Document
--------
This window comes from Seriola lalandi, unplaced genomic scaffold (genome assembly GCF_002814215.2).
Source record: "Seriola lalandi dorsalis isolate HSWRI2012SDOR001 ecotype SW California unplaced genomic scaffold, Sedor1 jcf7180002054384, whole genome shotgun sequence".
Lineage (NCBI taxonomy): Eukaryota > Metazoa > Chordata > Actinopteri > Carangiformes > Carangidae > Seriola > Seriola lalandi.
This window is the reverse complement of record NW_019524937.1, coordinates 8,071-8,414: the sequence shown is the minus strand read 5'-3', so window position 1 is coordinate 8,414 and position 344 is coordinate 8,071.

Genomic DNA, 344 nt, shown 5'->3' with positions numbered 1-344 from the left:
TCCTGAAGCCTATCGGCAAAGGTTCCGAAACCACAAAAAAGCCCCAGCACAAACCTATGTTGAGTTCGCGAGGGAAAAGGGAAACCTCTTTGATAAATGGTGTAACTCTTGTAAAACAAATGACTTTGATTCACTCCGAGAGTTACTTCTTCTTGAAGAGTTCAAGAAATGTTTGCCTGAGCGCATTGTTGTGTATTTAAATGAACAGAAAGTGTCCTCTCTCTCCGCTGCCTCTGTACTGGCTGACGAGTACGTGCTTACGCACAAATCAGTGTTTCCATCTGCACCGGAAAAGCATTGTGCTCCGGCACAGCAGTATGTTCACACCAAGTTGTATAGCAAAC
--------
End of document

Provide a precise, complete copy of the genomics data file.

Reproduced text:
This window comes from Seriola lalandi, unplaced genomic scaffold (genome assembly GCF_002814215.2).
Source record: "Seriola lalandi dorsalis isolate HSWRI2012SDOR001 ecotype SW California unplaced genomic scaffold, Sedor1 jcf7180002054384, whole genome shotgun sequence".
Lineage (NCBI taxonomy): Eukaryota > Metazoa > Chordata > Actinopteri > Carangiformes > Carangidae > Seriola > Seriola lalandi.
This window is the reverse complement of record NW_019524937.1, coordinates 8,071-8,414: the sequence shown is the minus strand read 5'-3', so window position 1 is coordinate 8,414 and position 344 is coordinate 8,071.

Genomic DNA, 344 nt, shown 5'->3' with positions numbered 1-344 from the left:
TCCTGAAGCCTATCGGCAAAGGTTCCGAAACCACAAAAAAGCCCCAGCACAAACCTATGTTGAGTTCGCGAGGGAAAAGGGAAACCTCTTTGATAAATGGTGTAACTCTTGTAAAACAAATGACTTTGATTCACTCCGAGAGTTACTTCTTCTTGAAGAGTTCAAGAAATGTTTGCCTGAGCGCATTGTTGTGTATTTAAATGAACAGAAAGTGTCCTCTCTCTCCGCTGCCTCTGTACTGGCTGACGAGTACGTGCTTACGCACAAATCAGTGTTTCCATCTGCACCGGAAAAGCATTGTGCTCCGGCACAGCAGTATGTTCACACCAAGTTGTATAGCAAAC